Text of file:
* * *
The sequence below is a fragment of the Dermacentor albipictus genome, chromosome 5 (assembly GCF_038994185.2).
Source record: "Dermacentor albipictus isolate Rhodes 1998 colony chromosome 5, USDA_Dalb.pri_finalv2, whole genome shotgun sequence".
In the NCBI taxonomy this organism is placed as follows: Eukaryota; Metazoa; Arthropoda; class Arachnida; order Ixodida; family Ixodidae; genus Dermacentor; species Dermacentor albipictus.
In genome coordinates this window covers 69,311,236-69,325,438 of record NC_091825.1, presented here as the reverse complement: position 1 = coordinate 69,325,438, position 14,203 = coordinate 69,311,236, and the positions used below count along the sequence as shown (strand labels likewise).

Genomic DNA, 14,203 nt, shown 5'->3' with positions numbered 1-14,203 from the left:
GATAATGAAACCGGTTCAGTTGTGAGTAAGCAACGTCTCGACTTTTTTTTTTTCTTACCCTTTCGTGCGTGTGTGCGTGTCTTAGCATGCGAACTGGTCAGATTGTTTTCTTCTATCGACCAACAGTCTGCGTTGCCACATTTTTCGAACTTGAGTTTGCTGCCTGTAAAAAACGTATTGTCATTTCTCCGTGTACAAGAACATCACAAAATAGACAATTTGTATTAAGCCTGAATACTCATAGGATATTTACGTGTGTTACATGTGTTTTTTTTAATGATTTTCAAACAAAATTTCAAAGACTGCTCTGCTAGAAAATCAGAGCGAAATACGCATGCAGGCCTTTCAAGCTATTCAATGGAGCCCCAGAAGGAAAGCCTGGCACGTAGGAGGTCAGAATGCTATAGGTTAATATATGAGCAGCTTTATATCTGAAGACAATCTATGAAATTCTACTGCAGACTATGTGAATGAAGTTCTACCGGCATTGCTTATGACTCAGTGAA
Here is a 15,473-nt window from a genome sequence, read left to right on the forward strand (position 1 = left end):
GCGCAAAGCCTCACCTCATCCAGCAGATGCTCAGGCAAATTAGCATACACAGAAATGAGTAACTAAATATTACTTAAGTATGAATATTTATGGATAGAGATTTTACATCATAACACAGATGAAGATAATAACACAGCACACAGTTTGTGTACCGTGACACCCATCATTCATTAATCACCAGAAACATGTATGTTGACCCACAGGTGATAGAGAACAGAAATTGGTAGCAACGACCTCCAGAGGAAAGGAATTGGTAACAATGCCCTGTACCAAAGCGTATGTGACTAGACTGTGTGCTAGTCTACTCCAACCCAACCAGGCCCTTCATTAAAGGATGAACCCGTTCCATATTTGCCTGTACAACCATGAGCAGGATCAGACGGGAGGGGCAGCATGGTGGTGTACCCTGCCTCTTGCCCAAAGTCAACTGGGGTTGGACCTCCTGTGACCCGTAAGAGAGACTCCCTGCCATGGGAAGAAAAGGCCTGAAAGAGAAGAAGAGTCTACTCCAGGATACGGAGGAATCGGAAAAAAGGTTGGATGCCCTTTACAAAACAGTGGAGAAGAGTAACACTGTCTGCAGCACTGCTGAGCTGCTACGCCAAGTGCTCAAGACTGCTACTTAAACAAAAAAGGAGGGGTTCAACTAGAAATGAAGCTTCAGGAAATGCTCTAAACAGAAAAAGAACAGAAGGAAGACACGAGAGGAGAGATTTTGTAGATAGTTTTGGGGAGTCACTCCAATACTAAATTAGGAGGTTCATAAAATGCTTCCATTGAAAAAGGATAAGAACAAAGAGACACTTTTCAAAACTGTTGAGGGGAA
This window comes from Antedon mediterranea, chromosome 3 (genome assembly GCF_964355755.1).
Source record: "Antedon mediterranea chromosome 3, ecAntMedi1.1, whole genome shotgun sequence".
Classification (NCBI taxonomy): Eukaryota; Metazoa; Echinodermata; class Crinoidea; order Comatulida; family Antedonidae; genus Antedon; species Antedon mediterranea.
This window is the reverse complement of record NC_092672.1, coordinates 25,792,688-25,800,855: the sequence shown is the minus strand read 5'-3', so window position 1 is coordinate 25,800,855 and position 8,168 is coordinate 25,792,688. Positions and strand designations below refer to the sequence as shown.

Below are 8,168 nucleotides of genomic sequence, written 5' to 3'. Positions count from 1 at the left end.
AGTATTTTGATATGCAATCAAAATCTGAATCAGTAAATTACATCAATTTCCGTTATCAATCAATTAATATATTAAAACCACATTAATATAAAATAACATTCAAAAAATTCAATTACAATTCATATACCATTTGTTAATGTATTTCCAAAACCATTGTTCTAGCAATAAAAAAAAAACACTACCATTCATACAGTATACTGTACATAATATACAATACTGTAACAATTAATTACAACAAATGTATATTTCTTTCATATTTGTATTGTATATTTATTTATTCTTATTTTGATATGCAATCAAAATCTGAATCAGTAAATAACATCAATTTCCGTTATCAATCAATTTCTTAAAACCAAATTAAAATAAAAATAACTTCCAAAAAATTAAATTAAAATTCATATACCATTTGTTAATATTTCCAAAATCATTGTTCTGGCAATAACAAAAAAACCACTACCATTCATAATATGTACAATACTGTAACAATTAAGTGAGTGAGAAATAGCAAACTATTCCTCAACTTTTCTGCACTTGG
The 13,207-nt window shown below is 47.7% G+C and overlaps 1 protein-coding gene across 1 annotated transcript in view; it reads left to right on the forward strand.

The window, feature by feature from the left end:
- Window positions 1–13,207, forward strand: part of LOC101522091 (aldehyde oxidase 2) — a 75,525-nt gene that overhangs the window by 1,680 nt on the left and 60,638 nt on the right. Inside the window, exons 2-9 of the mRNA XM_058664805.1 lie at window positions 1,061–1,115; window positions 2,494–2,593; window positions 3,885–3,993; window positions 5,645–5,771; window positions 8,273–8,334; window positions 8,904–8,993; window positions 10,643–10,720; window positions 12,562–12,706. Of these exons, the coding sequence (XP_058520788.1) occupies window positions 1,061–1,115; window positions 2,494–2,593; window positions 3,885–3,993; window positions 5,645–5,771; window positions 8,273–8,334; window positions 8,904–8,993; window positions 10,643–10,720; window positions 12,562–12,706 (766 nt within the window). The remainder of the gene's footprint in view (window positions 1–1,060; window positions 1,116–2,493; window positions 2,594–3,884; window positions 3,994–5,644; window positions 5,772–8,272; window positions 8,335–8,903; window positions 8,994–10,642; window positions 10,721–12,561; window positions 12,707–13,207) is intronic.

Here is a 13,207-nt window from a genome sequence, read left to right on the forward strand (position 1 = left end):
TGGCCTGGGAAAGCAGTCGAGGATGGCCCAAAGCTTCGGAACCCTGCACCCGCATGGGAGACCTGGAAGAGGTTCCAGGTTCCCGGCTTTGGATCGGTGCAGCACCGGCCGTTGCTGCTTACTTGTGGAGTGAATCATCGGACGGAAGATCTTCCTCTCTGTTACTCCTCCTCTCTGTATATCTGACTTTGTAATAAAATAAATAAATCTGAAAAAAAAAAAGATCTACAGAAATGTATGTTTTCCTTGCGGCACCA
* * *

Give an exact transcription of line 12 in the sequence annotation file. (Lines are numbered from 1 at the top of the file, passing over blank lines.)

This window is the reverse complement of record NC_092672.1, coordinates 25,792,688-25,800,855: the sequence shown is the minus strand read 5'-3', so window position 1 is coordinate 25,800,855 and position 8,168 is coordinate 25,792,688. Positions and strand designations below refer to the sequence as shown.